Five tips to ride out investing volatility
History's best investors - the Warren Buffetts and Bill Ackman's of the world - all have one thing in common: they take a principles-focused approach to investing.
It's arguably these principles that have allowed them to tune out the noise when markets are volatile and invest successfully over the long term.
We've compiled five of the most important long-term investing principles - based on thousands of hours of reading and research - to help you navigate the short-term volatility we're seeing in markets right now.
1. Remember that the second best time to invest is today
While the best time to invest was yesterday, for long-term investors, it's getting started investing and staying invested over the long term that is most important.
According to research by Charles Schwab covering market data from 2001-2020, even if you consistently made badly timed investments, you'd still be US$76k better off than if you had not invested at all - stayed in cash.
Those who took a dollar cost averaging approach to investing were US$90,000 better off than those who stayed in cash, and for those rare folk who timed the market perfectly you'd be US$107,000 better off.
The key takeaway: start investing today, because even if you do it badly, the research shows you'll be better off than if you had done nothing at all.
2. Understand why you invest
Understanding why you invest, including what your investment goals are as well as what type of investor you are will help you be successful over the long term.
If you're investing to build a retirement nest egg you might be more inclined to invest in riskier and longer-term focused assets, like stocks. If you were saving up for an engagement ring, however, you'd likely want to invest in a less risky and more consistent asset, like bonds.
By knowing exactly why you're investing and making your investments accordingly, you'll be less likely to make emotionally charged decisions in the short-term that could otherwise hurt your ability to achieve your investment goals.
3. Know your circle of competence (and stick to it)
When it comes to successful investing, knowing yourself - including your risk tolerance, investment style, and how you react to different market conditions - is key.
This is the reason that Warren Buffett didn't invest in Microsoft during the company's early days: he didn't understand the tech behind it. In technical terms, it was outside his 'circle of competence'.
For individual investors, if you want to invest in single stocks, like Tesla, Apple, or CBA, ask yourself: are you willing to put in the work to monitor the market, research the stock, and truly understand its business and the competitive market dynamics.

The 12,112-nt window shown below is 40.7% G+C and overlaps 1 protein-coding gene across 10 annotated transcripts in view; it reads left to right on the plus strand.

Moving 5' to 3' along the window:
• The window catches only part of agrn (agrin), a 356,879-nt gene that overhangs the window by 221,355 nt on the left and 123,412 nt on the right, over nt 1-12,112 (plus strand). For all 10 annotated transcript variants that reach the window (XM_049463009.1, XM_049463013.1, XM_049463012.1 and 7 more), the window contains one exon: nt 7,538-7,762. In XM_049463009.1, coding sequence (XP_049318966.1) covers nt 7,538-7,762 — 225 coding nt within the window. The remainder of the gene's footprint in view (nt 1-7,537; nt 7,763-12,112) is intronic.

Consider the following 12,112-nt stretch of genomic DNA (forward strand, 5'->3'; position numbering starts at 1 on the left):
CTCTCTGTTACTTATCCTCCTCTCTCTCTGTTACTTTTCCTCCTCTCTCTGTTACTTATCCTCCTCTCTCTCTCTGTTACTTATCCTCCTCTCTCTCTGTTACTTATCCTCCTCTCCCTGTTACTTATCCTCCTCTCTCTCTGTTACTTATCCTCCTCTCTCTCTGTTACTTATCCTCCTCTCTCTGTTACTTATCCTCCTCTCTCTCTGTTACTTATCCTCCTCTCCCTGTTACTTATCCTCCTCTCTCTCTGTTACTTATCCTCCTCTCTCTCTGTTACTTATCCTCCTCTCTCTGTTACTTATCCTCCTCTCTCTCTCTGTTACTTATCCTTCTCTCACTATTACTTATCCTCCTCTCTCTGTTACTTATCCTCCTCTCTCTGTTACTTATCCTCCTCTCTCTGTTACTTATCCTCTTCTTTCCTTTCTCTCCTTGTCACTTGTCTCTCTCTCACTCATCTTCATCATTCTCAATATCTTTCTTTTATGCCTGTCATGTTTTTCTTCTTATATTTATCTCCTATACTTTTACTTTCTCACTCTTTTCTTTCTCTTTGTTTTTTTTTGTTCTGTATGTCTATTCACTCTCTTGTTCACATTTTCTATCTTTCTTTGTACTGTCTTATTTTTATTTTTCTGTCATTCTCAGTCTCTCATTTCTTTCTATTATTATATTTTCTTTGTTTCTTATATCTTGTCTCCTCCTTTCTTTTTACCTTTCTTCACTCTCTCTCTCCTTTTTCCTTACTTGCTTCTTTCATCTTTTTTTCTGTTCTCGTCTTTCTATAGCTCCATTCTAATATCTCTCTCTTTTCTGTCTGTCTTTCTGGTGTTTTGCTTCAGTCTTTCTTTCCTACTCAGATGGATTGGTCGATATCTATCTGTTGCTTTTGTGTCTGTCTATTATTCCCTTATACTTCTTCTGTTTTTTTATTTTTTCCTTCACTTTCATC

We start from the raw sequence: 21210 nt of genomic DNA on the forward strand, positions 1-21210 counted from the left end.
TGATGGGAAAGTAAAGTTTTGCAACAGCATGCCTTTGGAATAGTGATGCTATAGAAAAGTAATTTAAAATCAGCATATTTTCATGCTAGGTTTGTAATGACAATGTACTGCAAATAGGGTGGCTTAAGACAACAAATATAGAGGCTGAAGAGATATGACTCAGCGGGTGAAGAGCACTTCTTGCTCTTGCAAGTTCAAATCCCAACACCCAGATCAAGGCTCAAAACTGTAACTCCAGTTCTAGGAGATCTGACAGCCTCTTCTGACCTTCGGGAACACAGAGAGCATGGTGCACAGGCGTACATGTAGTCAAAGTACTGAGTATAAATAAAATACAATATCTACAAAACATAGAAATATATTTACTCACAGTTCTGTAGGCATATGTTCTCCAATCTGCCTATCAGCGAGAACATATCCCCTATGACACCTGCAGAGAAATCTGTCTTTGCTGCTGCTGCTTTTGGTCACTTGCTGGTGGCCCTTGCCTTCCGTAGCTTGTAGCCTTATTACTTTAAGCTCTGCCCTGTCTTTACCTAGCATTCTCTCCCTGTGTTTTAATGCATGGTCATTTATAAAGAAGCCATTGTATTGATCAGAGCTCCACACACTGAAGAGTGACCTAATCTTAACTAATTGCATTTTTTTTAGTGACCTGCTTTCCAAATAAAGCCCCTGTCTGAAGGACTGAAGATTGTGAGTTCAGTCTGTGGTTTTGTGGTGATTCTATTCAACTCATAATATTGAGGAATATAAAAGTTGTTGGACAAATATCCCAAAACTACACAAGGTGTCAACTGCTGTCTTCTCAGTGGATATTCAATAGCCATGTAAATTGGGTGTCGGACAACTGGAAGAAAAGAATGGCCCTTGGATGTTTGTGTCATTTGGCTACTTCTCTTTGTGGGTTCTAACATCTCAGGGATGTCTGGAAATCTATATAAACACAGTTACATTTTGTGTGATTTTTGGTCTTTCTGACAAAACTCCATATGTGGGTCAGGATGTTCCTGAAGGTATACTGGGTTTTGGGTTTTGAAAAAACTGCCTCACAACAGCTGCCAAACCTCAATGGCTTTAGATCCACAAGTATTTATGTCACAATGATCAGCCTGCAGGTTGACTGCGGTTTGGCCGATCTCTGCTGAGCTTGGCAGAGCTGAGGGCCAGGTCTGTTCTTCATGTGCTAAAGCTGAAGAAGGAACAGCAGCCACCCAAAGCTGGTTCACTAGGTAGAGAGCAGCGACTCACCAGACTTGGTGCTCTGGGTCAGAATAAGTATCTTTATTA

If you're not willing to put in the work, it's probably best to stick to passive products like broad-based ETFs, which have delivered investors handsome returns over the long term.
4. Diversify, diversify, diversify
Are your investments diversified or do you just think they are? If you're invested in an ASX 200 ETF, for example, you actually have heavy concentrations in the mining, banking, and healthcare sectors.
And while an ASX 200 ETF is made up of a lot of stocks - give or take 200 - diversification isn't just a numbers game, especially if a majority of stocks are all in similar industries!
Rather, investors looking to achieve long-term investing success should take a holistic approach to diversification, including thinking of diversification in terms of different asset classes, geographies, sectors, and even time horizons.
The key takeaway: don't just put all your eggs in one basket.
5. Think like a marathon runner
Are you a short-term investor in disguise?
A long-term investing time horizon is generally considered 10+ years, but for legendary investors like Warren Buffett - it goes even beyond that - with Buffett musing that his 'favorite holding period is forever'.
As with our first principle, taking a truly long-term mindset allows you to benefit from asset growth, compounding, and smoothing out the volatility that will arise when you invest. And while your personal holding period might not be forever - thinking in decades not days can help you unlock the biggest benefits of investing in the stock market.
There is one caveat to this point, however, and that is that you should review and if necessary rebalance your portfolio semi-regularly to make sure it's still in line with your objectives and goals.
Maybe Nvidia has become a huge weight in your portfolio following its massive share spike, or maybe those long-term stocks you bought when you were 35 might not be so suitable if you're looking to retire in the next year or two.
Check-in often but remain focused on the long term.
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